Having a fence dispute with your neighbour?

In Queensland, disputes about dividing fences are covered under ‘The Neighbourhood Disputes (Dividing Fences and Trees) Act of 2011. Disputes between neighbours regarding dividing fences are quite common, and they typically arise due to disagreements about fence repair, maintenance, or construction.

Who is responsible?

Owners of adjoining properties are equally responsible for all aspects of the fence that separates them. Both the owners share ownership of a fence if it is constructed exactly on the common boundary line between the properties. If a fence is not on the specified common line, then it technically belongs to the owner on whose land it is regardless of its purpose. Find out where the common boundary line exactly is before proceeding with construction. If a part of the fence is on your neighbour’s land, it belongs to your neighbour irrespective of who paid for it.

What are the basic rules for fence construction?

The first step is to write to your neighbour/s specifying the kind of fence you seek to construct, the area of the common boundary, and the estimated cost of construction along with the proposed method of building it. The written notice is known as a ‘notice to contribute for fencing work’. Your notice will need to contain a minimum of one written estimate of what the fence is likely to cost. You will also need to mention what proportion of the fence’s construction cost you would expect your neighbour to undertake. Under Queensland law, both the neighbours are each liable for half the cost of the fence that separates their adjacent property so, provided the fence lies directly on the dividing line between the two properties.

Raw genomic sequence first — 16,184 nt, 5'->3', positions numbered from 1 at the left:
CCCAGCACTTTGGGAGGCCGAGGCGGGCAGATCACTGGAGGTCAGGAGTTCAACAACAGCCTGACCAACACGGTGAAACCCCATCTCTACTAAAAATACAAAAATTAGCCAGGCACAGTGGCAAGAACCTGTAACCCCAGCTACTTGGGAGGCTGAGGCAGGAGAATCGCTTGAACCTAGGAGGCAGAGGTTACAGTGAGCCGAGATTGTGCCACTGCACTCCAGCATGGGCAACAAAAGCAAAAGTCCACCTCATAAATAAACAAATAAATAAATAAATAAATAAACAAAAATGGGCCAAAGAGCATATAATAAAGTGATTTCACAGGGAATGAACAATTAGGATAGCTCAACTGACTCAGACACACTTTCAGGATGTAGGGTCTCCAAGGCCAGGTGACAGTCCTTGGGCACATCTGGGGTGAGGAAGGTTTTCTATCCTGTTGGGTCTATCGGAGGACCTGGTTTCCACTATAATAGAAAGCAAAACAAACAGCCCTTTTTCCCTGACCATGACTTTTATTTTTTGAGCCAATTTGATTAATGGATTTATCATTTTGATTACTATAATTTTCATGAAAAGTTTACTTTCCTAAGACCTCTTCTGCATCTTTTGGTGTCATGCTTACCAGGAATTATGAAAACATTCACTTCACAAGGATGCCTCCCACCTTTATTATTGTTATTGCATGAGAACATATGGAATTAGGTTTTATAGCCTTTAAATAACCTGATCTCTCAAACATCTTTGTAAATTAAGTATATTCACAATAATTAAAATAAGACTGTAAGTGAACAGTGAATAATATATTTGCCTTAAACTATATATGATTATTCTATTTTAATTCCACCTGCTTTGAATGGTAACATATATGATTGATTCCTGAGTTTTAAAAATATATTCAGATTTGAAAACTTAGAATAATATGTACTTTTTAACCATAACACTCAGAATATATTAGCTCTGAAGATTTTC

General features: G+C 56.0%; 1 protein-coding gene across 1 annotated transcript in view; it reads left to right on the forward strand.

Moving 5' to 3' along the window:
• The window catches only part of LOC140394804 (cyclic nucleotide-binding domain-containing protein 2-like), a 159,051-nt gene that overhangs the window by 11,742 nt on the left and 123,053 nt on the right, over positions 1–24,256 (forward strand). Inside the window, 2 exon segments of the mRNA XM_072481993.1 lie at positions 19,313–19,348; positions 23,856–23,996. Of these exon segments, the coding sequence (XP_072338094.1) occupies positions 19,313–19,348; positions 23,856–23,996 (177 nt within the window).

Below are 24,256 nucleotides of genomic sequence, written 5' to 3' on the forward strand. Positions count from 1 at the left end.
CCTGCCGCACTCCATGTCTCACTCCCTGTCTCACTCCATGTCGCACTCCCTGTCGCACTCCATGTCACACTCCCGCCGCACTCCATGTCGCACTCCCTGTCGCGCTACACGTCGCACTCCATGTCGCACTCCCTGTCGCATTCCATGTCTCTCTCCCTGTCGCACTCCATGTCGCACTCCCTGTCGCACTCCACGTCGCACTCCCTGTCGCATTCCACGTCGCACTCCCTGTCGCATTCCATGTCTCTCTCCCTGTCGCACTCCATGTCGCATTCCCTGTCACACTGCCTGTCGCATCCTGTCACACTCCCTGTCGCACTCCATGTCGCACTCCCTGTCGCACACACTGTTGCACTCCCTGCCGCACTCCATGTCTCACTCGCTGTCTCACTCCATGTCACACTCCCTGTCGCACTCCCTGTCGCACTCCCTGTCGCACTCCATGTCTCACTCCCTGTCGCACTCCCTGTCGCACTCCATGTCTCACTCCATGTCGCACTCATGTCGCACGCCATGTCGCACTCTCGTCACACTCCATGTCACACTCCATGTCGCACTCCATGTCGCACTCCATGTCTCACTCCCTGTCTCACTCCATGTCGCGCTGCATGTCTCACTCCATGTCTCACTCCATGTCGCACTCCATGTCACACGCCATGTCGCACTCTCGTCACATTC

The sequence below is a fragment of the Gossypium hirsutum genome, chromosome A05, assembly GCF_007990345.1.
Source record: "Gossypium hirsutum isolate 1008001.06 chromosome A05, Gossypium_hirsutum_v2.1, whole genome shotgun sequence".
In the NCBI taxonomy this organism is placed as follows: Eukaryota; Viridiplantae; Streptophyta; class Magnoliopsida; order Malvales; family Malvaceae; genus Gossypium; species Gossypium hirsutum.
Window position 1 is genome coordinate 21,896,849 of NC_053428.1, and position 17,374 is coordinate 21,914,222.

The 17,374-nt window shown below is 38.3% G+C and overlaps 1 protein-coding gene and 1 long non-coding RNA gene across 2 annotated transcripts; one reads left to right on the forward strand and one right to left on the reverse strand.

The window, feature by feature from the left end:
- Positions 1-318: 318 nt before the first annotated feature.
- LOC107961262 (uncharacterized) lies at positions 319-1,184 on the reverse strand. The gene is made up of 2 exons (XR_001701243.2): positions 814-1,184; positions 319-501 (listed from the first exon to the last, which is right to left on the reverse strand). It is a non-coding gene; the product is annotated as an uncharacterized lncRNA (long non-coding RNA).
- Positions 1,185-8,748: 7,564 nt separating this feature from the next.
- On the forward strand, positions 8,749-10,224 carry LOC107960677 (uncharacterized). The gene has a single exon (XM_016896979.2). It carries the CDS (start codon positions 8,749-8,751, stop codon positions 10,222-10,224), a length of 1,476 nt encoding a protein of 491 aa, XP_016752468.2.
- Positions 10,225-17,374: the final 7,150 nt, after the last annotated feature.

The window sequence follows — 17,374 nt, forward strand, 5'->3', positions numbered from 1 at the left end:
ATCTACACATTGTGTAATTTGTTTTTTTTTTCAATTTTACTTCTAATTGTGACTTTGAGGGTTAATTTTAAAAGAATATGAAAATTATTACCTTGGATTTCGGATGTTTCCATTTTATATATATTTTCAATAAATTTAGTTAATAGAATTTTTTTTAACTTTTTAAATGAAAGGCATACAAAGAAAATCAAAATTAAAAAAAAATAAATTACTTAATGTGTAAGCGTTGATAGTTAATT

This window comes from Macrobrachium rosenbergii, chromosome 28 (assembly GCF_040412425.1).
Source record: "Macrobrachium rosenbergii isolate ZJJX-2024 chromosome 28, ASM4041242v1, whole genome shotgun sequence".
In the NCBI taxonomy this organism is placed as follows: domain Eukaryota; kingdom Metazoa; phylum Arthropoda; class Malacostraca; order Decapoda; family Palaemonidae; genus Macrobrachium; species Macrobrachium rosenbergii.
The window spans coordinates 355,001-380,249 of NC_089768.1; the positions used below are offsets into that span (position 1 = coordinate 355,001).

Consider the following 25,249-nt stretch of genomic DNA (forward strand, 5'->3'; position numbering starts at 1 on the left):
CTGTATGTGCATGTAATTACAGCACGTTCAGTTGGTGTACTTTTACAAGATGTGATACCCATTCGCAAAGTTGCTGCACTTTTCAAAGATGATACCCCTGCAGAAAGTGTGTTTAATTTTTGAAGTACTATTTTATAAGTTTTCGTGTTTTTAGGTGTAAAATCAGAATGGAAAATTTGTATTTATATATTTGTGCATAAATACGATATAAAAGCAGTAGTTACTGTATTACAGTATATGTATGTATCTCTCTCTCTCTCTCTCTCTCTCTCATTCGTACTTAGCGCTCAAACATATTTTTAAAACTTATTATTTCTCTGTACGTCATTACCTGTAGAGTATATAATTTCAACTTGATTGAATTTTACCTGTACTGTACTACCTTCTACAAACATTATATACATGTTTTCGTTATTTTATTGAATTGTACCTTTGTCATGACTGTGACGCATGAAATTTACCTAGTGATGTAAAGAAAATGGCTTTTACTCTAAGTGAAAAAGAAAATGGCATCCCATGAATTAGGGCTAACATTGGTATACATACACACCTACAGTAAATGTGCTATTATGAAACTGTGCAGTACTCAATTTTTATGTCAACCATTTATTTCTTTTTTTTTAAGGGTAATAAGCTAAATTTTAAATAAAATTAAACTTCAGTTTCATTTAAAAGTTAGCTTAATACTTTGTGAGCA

How do I settle a fence dispute?

If you have a dispute with your neighbour that both of you are unable to settle, you can opt to settle the dispute through mediation. The Department of Justice and Attorney-General allows residents to settle disputes through its Dispute Resolution Branch for free without involving any formal legal action.

If you and the other party are unable to agree on mediation or are still in dead lock despite mediation, you can either apply to the Queensland Magistrates Court or the Queensland Civil and Administrative Tribunal. You need to have served a ‘notice to fence’ in order to apply to the Magistrates Court or QCAT for dispute resolution